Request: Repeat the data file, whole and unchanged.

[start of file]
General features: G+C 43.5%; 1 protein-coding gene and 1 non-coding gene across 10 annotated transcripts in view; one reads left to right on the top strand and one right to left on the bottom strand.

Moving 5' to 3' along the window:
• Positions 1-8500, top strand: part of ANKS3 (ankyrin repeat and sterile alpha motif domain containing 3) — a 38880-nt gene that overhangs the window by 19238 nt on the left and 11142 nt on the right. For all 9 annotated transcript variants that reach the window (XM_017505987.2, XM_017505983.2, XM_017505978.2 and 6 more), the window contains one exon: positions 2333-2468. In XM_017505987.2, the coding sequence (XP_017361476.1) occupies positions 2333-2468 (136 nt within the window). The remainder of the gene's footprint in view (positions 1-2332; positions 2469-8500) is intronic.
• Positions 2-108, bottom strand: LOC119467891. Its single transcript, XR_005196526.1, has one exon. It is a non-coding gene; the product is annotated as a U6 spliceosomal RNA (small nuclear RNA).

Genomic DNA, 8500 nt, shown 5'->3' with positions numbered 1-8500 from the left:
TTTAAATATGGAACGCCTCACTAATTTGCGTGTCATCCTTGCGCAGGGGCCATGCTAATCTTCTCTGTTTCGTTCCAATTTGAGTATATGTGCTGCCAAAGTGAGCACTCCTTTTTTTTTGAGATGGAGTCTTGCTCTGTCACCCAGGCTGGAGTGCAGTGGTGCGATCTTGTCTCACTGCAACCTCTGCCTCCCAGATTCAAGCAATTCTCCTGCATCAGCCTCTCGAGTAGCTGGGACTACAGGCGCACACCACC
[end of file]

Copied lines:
General features: G+C 43.5%; 1 protein-coding gene and 1 non-coding gene across 10 annotated transcripts in view; one reads left to right on the top strand and one right to left on the bottom strand.

Moving 5' to 3' along the window:
• Positions 1-8500, top strand: part of ANKS3 (ankyrin repeat and sterile alpha motif domain containing 3) — a 38880-nt gene that overhangs the window by 19238 nt on the left and 11142 nt on the right. For all 9 annotated transcript variants that reach the window (XM_017505987.2, XM_017505983.2, XM_017505978.2 and 6 more), the window contains one exon: positions 2333-2468. In XM_017505987.2, the coding sequence (XP_017361476.1) occupies positions 2333-2468 (136 nt within the window). The remainder of the gene's footprint in view (positions 1-2332; positions 2469-8500) is intronic.
• Positions 2-108, bottom strand: LOC119467891. Its single transcript, XR_005196526.1, has one exon. It is a non-coding gene; the product is annotated as a U6 spliceosomal RNA (small nuclear RNA).

Genomic DNA, 8500 nt, shown 5'->3' with positions numbered 1-8500 from the left:
TTTAAATATGGAACGCCTCACTAATTTGCGTGTCATCCTTGCGCAGGGGCCATGCTAATCTTCTCTGTTTCGTTCCAATTTGAGTATATGTGCTGCCAAAGTGAGCACTCCTTTTTTTTTGAGATGGAGTCTTGCTCTGTCACCCAGGCTGGAGTGCAGTGGTGCGATCTTGTCTCACTGCAACCTCTGCCTCCCAGATTCAAGCAATTCTCCTGCATCAGCCTCTCGAGTAGCTGGGACTACAGGCGCACACCACC